ChipWatch - Where Will The Next Generation Of Engineers Come From?
By Matt Grimshaw, Editorial Director of the Semiconductor Technical Journal Future Fab International.
According to the latest round of Q3 financial results we should all be partying like Rockstars because the recession is officially over, profits are back and Elvis has been found alive and well working in a Walmart in St Louis.
Everyone in the supply chain is posting record (relatively speaking) sales and I'm sure lots of C-Level Executives will be enjoying a big fat bonus come Christmas to celebrate while continuing to lay off staff.
Hell, even Ford has made a profit - there is a Santa Claus!
There should however be a declaimer attached to the squashy feelings of joy, for it's now time to rebuild and I suspect that it's not going to be easy. Short term will not be a problem, there are so many out of work engineers it's a buyers market. However, what about the mid to long term?
The Semiconductor industry as a whole may have shot itself in the foot in it's now ubiquitous habit of hiring and firing... for is has inadvertently posted a big advert saying "Come on; JOIN the chip industry - where you are a merely number on a balance sheet!" Of course, in the final reckoning everybody's just a paycheck when it comes to corporate accounting - but if you think about it from another perspective this trend in the industry is alarming.
If you are a schoolkid and you're looking at setting up a career in some kind of tech sector. You look around at the various industries and see that Internet start ups are certainly doing well although they suffer high rates of start up failure. It's an acceptable gamble as you might be one of the sacred two hundred at the next Google.
The internet is still a relatively young business segment (the chip industry's been around for more than 40 years) that has massive growth potential through mobile and the proliferation of new ideas.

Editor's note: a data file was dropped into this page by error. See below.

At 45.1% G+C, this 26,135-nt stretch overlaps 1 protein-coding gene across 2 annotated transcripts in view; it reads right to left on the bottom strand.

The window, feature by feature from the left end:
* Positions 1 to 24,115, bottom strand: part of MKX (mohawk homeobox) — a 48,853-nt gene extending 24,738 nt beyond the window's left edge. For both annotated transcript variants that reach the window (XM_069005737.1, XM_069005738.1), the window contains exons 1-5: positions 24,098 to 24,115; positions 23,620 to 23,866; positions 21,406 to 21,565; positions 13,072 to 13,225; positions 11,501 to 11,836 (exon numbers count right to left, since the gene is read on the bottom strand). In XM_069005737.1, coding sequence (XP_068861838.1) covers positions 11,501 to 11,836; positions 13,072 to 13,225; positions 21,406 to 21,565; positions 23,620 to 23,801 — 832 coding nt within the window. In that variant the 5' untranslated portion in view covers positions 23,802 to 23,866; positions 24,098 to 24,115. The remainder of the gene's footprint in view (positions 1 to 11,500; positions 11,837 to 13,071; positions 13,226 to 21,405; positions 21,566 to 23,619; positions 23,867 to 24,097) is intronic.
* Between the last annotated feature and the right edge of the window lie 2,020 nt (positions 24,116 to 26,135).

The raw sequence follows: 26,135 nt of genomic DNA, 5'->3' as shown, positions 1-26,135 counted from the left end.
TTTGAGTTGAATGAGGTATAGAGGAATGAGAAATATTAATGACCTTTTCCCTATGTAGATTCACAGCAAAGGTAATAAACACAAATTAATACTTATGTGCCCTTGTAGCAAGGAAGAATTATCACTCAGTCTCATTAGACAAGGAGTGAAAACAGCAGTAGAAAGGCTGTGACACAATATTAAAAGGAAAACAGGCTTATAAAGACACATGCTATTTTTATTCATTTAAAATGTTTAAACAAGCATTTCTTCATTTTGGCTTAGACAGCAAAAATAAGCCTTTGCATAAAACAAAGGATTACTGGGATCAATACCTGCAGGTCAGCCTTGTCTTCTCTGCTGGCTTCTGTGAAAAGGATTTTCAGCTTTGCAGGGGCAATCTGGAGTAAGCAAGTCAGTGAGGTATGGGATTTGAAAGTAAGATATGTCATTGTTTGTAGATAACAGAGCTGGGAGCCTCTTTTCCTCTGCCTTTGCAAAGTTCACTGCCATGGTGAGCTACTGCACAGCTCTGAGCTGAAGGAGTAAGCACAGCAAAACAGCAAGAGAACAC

Staring at a computer screen all day isn't for everyone though so how about the tech manufacturing disciplines?
Well, LED, Medical Devices and the Photo-Voltaic sectors all seem pretty safe bets, all making money, all poised for massive growth with bright futures ahead of them. So what about the chip sector? Surely the driving force behind all this technology is a good bet?
Nothing but nothing works today without come kind of computer chip doing the thinking/measuring/timing/observing, so surely that's a good field to be in? Well, it's not when you know that the Chip industry sheds tens of thousands of jobs every time there is an economic blip.
For such is the pricing volatility in the industry that if the economy even coughs in the wrong tone of voice, many companies go into anaphylactic shock and lay off staff faster then a quarterback lays off the ball on a 4th down play...
Oh, and when it turns around again, you might get re-hired, but this time as a contractor so they don't have to give you healthcare or any assurances of work from month to month. Nice.
Engineers have become expendable assets to companies these days, and I actually find it distasteful that some in the industry feel it's OK to treat the front line troops in such a manner. It may well turn into a case of 'you don't know what you've got 'till it's gone' with the Engineering community.
Almost all the engineers I know would jump out of the chip business in a heartbeat if they got an offer somewhere else, and that's really a sad state of affairs.
If I were in school I'd not be tempted to jump into the chip industry, even if you dangled a solid gold carrot in front of my nose. There's easier money to be made elsewhere.
The chip industry could find itself facing a brain drain. I've heard and seen many presentations that in the not too distant future there's going to be a shortage of engineering talent in the chip industry.
If that happens it will have a profound effect on every other industry, as without the chips to run the servers, there is no internet. Without the chips to run your phone... of course I'm being extreme, but I'm sure you get the picture.